when the boy drawn to priesthood kissed me, his mouth burned.
with triple-layer onion skin and a crucifix tongue, he tumbled
down from a cloud at 9 and snapped his legs in half.
for six nights, the siren sounds bled into mourning.
all great men are bound to fracture. when a bone twists into fury,
breathe sharply through your nose – three times like siren song –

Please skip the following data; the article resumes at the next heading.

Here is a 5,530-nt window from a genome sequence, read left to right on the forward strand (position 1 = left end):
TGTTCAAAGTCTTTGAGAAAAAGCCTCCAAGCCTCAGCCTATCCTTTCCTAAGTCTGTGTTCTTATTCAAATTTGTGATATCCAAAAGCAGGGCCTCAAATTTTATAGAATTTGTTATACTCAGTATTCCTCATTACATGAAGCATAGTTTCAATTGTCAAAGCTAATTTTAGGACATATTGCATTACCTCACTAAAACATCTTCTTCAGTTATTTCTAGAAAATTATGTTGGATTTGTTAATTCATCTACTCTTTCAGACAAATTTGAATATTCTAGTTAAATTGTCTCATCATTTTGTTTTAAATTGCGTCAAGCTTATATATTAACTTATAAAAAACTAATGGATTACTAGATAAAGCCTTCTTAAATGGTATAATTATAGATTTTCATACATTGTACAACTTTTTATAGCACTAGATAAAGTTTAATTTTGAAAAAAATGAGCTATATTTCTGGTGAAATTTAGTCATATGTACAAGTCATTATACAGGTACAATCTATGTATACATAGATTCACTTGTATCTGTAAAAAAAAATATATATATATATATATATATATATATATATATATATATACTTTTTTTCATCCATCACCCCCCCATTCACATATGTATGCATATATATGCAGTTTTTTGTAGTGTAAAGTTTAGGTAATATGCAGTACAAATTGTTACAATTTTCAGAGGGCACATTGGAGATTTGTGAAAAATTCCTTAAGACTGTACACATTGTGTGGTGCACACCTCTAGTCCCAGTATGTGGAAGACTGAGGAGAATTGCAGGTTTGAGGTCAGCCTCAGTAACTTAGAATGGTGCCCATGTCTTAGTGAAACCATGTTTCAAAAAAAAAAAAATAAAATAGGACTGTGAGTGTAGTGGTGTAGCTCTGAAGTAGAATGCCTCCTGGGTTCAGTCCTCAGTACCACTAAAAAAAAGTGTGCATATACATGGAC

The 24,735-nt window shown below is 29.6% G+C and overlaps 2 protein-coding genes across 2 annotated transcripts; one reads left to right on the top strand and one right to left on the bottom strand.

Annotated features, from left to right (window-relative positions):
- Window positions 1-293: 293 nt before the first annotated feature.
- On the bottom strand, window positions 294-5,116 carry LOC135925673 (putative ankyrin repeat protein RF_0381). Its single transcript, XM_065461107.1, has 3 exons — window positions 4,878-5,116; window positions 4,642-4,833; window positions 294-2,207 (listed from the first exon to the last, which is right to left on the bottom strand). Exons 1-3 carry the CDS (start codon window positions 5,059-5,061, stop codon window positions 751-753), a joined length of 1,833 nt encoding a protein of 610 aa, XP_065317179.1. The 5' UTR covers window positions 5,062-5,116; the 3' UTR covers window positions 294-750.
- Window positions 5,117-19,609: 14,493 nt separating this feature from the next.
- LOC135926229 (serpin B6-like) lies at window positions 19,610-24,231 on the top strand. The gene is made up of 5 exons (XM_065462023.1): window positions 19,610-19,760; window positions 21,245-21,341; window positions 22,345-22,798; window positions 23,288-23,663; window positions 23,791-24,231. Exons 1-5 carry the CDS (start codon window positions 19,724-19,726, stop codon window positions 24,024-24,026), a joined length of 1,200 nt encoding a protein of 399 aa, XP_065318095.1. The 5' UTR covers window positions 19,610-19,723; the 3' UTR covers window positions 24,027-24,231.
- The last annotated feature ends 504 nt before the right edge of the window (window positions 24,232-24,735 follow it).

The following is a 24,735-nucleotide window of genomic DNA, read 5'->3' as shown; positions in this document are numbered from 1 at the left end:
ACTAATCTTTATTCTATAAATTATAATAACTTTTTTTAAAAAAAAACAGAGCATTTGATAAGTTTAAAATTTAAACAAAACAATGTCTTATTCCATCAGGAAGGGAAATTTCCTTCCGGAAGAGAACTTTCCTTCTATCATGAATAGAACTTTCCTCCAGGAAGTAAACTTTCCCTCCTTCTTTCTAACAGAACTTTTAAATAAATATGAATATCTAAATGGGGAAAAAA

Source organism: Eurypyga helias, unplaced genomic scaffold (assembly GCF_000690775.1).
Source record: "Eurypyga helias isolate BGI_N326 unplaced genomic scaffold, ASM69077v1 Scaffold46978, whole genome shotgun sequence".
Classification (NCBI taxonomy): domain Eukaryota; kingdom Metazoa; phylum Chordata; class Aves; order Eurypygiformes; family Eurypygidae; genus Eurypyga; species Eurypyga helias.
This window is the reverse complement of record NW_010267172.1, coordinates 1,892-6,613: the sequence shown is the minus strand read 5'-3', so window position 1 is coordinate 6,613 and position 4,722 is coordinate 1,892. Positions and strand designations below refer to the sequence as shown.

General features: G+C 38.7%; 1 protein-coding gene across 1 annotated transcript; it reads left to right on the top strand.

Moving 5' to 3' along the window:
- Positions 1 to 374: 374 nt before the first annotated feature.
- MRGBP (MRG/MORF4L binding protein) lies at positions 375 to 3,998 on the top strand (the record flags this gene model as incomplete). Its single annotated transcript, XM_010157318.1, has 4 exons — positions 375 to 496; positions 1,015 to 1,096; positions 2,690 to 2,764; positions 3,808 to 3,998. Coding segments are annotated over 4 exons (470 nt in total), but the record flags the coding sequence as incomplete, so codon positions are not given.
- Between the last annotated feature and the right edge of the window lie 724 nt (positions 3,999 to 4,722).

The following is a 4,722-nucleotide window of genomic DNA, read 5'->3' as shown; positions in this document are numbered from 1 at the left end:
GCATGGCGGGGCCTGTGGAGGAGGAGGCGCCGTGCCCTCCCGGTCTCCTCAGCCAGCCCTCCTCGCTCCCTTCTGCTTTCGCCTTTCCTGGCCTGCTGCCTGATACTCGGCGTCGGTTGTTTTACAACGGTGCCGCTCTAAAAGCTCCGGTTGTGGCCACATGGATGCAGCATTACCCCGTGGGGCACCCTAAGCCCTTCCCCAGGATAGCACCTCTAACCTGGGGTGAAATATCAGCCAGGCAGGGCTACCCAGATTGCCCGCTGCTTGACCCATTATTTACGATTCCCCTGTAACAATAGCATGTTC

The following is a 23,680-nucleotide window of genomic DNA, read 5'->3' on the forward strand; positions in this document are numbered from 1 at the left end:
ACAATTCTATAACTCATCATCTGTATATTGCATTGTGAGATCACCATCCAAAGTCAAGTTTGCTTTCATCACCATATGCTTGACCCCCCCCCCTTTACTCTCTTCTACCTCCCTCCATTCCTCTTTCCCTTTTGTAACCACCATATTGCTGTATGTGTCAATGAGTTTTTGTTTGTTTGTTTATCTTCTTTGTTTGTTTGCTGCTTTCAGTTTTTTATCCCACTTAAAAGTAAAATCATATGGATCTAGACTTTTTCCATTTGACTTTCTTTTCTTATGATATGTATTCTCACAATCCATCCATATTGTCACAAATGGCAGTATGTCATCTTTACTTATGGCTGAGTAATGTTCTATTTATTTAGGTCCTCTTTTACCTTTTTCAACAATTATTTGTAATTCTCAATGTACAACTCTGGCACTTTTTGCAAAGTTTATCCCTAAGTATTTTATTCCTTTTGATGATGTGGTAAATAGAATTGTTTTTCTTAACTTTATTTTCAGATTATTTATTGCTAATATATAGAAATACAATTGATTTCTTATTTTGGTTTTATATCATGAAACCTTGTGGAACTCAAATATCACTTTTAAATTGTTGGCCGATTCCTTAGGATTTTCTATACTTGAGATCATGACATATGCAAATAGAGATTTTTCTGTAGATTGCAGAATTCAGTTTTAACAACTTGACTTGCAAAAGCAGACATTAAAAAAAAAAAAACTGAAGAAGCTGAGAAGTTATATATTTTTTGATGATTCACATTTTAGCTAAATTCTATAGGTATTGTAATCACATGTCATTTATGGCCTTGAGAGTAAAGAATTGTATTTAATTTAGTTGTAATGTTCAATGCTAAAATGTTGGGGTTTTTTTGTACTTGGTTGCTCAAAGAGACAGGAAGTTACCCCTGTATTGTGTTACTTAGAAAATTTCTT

and recall the scent of your mother’s perfume.
we hang wet clothes in the closet in the habit of mistaking
good men for heroes. for so long, i have not had a hero.
my father stomachs the blow of scarred mouths and ambulance
bells. the boy cloaked in liturgy, his hands only build mountains.
if you overturn a single pebble, the river still streams.
when i tanned the rocks a golden brown – the sun shining
down on their jagged curvature – we sang the song of gentle sirens.
Bible pages blowing in the breeze, two legs healing from the
inside out, no more than lungs and feathers and laundry lines.